Anyone reading this who is involved in the leak testing of flexible packages will be familiar with the methylene blue dye leak test. For years it has been the go to test for detecting leaks in flexible packaging – foil or laminate pouches, bags, blister packs, lidded trays, flow wrap
When it comes to NDT testing of various kinds, the types of components that you use to create the test circuits always have impact on the capability of your testing solution.
For example, in leak testing, choosing the right-sized valves and sensors for your test equipment can make or break
“We are what we repeatedly
not an act but a habit.”
I came across this quotation recently and it quickly struck me how it relates to quality assurance. And so, with it being the beginning of a new year, this post is rather more
“Uh-Oh, what could this possibly be about?” you might be wondering. There can’t be any such thing as “zero-time”.
Well, strictly speaking you are right, but there’s a neglected feature in the Optima leak tester that we couldn’t think of a better name for.
The Uson Optima vT is designed
In this post I thought we might try to put hole sizes,leaks, and leak rates in perspective. Much continues to be written about determining realistic leak specifications and the chestnut of the “no leakage permitted” type of specification is still commonly encountered.
Looking through some old training material I thought
I think I have said this before; medical devices can present some of the greatest challenges in leak testing. That’s kind of ironic in a way, since they are often among the smallest things we are asked to test. The sheer variety is mind boggling. You can easily be forgiven for wondering where they all go with a visit to just one manufacturer.
Because they perform vital often life saving functions, it’s no surprise that testing them correctly is vital. If even one bad part reaches a patient the consequences can be catastrophic. This leads us to the first challenge:-
One hundred percent inspection
In some industries although the quality engineer seeks perfection there can exist a compromise between inspection and throughput by using statistical sampling methods. In the medical device industry perfection and production objectives must be met without compromise. Therefore fast, one hundred percent inspection is expected and it demands multi channel leak testers as well as accurate and reliable fixturing.
Everybody knows that medical device manufacturing is a highly regulated industry. It’s for the safety and peace of mind of patients, not just in the USA, but around the world. No one would argue that’s not a good thing. However, it brings with it ever increasing requirements for capturing and storing data. Some devices are serial numbered, chipped, or bar-coded and that brings us to the next challenge:
Although much of modern leak testing was born out of rocket science, it’s not rocket science as they say. We’ve come a long way since automated leak testing started to become established, Nevertheless, it still sounds so easy – just fill something with air or gas and monitor the pressure
Fluid handling is a subject worth having its own specialized category of engineers, so it would be foolish to try and discuss it in detail in a short affair like this blog. However, we can’t simply ignore its importance as it relates to leak detection.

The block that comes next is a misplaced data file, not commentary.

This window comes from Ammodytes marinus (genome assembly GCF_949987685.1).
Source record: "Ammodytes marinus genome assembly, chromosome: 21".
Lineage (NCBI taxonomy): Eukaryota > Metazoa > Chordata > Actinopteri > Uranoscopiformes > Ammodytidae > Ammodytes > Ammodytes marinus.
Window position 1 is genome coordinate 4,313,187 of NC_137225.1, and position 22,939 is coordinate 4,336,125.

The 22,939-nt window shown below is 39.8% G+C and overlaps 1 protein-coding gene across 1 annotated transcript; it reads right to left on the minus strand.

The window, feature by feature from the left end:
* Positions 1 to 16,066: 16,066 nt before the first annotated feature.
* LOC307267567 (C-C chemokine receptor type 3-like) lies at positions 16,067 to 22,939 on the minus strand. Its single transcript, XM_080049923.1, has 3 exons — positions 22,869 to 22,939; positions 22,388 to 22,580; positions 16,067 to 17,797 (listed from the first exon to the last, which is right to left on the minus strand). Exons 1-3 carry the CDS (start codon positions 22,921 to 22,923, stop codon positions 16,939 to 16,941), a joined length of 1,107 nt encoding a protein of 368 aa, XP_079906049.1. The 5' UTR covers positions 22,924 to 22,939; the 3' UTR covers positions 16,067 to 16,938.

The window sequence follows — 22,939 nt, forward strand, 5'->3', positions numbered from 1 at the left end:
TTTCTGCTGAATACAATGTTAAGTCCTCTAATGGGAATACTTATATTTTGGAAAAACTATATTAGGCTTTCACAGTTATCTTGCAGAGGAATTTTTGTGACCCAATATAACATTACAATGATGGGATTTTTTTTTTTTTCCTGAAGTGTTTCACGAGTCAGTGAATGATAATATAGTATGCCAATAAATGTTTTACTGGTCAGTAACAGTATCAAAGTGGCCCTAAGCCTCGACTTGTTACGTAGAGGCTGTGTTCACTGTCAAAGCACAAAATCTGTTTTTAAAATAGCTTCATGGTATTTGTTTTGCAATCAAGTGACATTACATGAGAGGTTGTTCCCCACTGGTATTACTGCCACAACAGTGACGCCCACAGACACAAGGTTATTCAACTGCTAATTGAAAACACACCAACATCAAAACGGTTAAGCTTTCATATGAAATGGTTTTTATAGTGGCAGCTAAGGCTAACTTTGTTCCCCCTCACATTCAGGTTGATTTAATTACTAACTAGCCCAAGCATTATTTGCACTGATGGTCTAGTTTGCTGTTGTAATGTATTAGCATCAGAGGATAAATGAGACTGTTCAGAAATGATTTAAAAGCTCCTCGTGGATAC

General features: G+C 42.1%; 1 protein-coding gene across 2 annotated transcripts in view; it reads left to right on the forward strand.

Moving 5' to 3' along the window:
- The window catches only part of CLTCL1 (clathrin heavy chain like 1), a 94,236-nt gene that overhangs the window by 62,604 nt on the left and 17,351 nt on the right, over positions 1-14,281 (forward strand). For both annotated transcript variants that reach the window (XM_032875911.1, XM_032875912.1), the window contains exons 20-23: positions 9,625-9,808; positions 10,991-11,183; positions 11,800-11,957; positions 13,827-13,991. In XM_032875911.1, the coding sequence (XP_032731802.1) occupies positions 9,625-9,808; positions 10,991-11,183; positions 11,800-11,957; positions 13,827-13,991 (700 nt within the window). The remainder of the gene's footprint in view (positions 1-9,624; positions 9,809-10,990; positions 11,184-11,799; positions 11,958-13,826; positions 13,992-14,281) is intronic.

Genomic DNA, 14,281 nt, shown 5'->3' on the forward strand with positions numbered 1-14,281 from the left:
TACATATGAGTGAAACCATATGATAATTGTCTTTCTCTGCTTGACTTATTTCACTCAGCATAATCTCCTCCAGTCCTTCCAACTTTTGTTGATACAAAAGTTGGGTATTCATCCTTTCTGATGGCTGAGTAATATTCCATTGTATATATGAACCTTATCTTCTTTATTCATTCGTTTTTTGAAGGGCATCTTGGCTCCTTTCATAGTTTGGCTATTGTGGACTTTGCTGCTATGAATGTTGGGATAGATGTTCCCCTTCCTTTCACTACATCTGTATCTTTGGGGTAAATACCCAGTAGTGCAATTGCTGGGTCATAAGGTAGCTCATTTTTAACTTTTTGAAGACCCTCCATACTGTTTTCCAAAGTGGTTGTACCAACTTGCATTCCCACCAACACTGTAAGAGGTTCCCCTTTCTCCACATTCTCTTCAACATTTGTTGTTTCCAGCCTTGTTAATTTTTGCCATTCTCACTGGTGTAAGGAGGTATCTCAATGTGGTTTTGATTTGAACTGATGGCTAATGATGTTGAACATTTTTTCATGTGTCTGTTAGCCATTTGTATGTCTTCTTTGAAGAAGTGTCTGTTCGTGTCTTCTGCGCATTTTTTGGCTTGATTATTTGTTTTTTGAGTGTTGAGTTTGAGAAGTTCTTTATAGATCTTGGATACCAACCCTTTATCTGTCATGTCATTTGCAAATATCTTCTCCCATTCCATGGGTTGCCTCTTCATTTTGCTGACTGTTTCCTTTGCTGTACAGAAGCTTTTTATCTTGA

As leak detection specialists we are concerned with dynamic viscosity, the resistance to flow when an external force is applied.
In very simple terms viscosity is a measure of attachment to the neighbouring molecules. The net result is that a more viscous liquid or gas will pass through a hole more slowly than a less viscous one.
Units of Measure
To complicate things, there are different units of measurement for different fields of study. For leak testing geeks our unit of measure is the PASCAL seconds (Pa.s) which may also be expressed as the Newton second per square metre (N s/m2) or as the kilogram per metre second (kg/(ms)). You’ll also come across the poise (P) and centipoise (cP)
1 cP = 10-2 P = 10-3 Pa s
The viscosity of a liquid or gas is determined by the strength of attraction between molecules. The following equation may be used to calculate the ratio between a liquid and gas:
Note: This assumes laminar flow characteristics, which should be verified in practice.
In last week’s blog we discussed the plight of a fuel rail manufacturer trying to work with a very small reject limit. I received several questions about the wisdom of setting up such a test in the first place and so this week I am going to elaborate on leak rate specification.Here are some things to consider when creating a leak test specification.
Is it fit for purpose?
Over the history of modern leak testing, collectively the industry has solved probably tens of thousands of leak testing applications, even more, and a sort of unofficial playbook has emerged for pressure decay leak testing and other methods. Your supplier’s application engineering group is aware of these specifications in one form or another. Here are some examples:
Clearly there is a benefit in selecting a specification that reflects the actual usage conditions. This is where it’s possible that things can become a little difficult. Of course I am referring to the catch all demand that “it must not leak!”. For the record, once again, everything leaks, it’s just a matter of degree. If we corner ourselves by insisting on the tightest specification possible we are inviting trouble and unnecessary expense.